About hobnob theatre
The phrase, "hob nob" first appeared in printed form in Act 3, Scene 4 of William Shakespeare's Twelfth Night, where Sir Toby tries to frighten Viola by describing Sir Andrew as a ruthless knight:
He is a devil in private brawls...
Hob nob is his word, give't, or take't.
The phrase derives from the older English, "hab nab," "have or have not", and Shakespeare alters the meaning slightly to "give or take." The expression caught on, and soon became a drinker's phrase used when toasting: "Here's to you! No, here's to you!" Eventually hobnob became the verb form we use today, meaning to socialize, fraternize, talk informally, or share a drink with.
We love the "give and take" of theatre: the way it asks questions without providing the answers; the way it holds a mirror up to ourselves to remind us of who we are, or who we may become; the illusion of seeing oneself portrayed by another, and the way we both lose ourselves, and find ourselves in that illusion.
We love the conversation of theatre: the way it brings people together, sharing ideas and passions; the beauty of language, the inspiration of dialogue; the way it builds community.
We love imbibing theatre: the enjoyment and satisfaction of a wonderful work of art. Whether it's a full-bodied Shakespeare tragedy, a light, crisp modern comedy, or even a rustic, organic homebrewed original play.
Please join us as often as you like: we hope you'll give some, and take some; we hope you'll join in the conversation; we look forward to clinking a glass of fine theatre together. Here's to you!
hobnob theatre company is a 501(c)(3) Non Profit Organization incorporated in the State of Pennsylvania which seeks to engage and enrich the community with a dynamic array of theatre as an art form by producing: popular and forgotten classic plays, modern plays of exceptional merit, extraordinary musicals, original works, and theatre for young audiences.
Staff and Board
Elizabeth Smith (Artistic Director), co-founder of hobnob theatre company, and studied theatrical performance and directing at Calvin College, where she was able to study performances on London and Stratford upon Avon stages. She performed in The Three Sisters and The Two Gentleman of Verona, was member of the Calvin Theatre Company and the Calvin Alumni Theatre Company in Grand Rapids, Michigan, where she won "Best Director" for her direction of Jonathan Reynold's farce, Lines Composed a Few Miles above Tintern Abbey, Part 2, or How We Got America's Most Wanted and The New York Post. She has worked locally with the Pittsburgh Irish and Classical Theatre, The UnSeam'd Shakespeare Company, and the McKeesport Little Theater. She directed Hobnob's 2012 and 2013 performances of A Christmas Carol. Elizabeth earned a B.A. in Theatre and English from Calvin College.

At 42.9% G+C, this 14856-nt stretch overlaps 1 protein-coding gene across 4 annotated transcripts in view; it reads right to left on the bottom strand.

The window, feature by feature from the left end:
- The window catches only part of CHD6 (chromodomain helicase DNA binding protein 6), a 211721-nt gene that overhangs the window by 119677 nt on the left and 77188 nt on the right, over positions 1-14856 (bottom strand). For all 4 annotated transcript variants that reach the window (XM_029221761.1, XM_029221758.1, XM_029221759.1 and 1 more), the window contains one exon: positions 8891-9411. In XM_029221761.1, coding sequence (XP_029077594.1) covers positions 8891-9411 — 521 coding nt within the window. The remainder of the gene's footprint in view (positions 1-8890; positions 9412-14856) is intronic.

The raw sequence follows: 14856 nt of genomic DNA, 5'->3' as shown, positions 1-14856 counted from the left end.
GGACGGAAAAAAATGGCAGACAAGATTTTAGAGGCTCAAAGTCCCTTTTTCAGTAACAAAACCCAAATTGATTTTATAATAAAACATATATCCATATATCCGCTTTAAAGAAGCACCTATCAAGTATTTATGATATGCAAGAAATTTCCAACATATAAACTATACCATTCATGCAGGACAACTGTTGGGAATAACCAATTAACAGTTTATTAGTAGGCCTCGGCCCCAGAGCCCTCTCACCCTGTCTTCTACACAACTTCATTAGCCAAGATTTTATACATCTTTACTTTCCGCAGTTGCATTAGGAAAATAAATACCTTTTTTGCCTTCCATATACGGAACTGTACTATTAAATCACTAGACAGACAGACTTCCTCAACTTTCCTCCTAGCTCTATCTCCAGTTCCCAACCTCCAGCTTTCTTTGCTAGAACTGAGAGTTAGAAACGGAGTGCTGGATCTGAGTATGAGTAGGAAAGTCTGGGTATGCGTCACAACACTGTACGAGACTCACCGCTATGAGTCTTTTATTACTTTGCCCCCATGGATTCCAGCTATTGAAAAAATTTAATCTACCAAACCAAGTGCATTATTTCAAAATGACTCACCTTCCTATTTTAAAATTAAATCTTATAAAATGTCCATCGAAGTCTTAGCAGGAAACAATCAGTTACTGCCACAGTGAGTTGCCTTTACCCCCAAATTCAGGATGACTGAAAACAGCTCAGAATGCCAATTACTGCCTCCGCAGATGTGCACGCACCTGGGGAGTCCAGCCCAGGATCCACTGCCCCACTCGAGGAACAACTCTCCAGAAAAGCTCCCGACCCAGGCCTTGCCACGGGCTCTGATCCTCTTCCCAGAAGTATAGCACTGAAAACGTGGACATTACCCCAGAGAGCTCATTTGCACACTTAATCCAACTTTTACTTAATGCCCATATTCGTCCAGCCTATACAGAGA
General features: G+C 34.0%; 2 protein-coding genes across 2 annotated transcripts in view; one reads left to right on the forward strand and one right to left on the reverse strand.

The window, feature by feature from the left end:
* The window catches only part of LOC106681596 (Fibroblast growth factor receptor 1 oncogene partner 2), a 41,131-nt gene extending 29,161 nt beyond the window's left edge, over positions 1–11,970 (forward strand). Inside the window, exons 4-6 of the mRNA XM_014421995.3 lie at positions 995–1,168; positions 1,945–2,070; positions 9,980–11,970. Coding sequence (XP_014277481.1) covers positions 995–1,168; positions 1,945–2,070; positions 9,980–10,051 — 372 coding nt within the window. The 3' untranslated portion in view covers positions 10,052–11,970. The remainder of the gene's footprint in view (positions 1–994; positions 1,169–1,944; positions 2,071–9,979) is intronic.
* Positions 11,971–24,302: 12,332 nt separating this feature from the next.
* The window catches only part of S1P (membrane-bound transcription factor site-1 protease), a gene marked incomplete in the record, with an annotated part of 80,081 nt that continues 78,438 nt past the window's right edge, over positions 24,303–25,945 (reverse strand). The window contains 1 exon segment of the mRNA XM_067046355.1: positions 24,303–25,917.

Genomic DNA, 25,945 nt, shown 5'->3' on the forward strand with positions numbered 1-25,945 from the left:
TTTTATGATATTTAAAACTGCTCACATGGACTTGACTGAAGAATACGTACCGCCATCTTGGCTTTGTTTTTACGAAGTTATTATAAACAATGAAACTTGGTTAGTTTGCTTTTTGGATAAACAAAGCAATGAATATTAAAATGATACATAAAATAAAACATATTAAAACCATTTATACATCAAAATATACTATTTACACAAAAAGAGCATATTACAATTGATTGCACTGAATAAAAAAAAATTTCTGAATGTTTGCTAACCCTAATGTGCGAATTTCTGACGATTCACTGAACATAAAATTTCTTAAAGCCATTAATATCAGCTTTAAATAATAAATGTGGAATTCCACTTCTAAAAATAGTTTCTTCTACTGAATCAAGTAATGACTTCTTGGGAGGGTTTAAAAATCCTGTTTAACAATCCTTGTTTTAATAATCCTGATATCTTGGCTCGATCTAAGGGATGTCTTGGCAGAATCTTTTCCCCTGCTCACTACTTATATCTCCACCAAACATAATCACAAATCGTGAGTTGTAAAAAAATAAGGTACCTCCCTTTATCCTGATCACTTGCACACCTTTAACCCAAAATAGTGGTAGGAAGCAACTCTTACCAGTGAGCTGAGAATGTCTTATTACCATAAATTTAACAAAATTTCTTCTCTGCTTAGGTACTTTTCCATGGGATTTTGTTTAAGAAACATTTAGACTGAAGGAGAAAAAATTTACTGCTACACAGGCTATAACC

Kenneth Smith (Managing Director), co-founder of hobnob theatre company, has performed in Othello, Julius Caesar, and Our Town; he has worked as performer with Saltworks and Latshaw Productions in Pittsburgh, and Sight and Sound in Lancaster, PA. He has worked as musical director for musicals at several colleges and community theatre groups. He directed Hobnob's 2013 production of Shakespeare's The Tempest and 2014 production of Oscar Wilde's A Woman of No Importance. His original one-act play "Peace and Quiet" was selected for a staged reading at the 2012 Pittsburgh New Works Festival. Kenneth holds a B.A. in Theatre Arts.
Delia Bianchin, General Counsel for Penn United Technologies
Neil Convery, District Office Manager for PA House of Representatives
Henry Marquiss, Senior Vice President of Finance at PNC Bank
Rob Bianchin, President and CEO of Cabot Guns
Jim Lilley, Rehabilitation Counselor for the Deaf and Hard of Hearing for the Commonwealth of Pennsylvania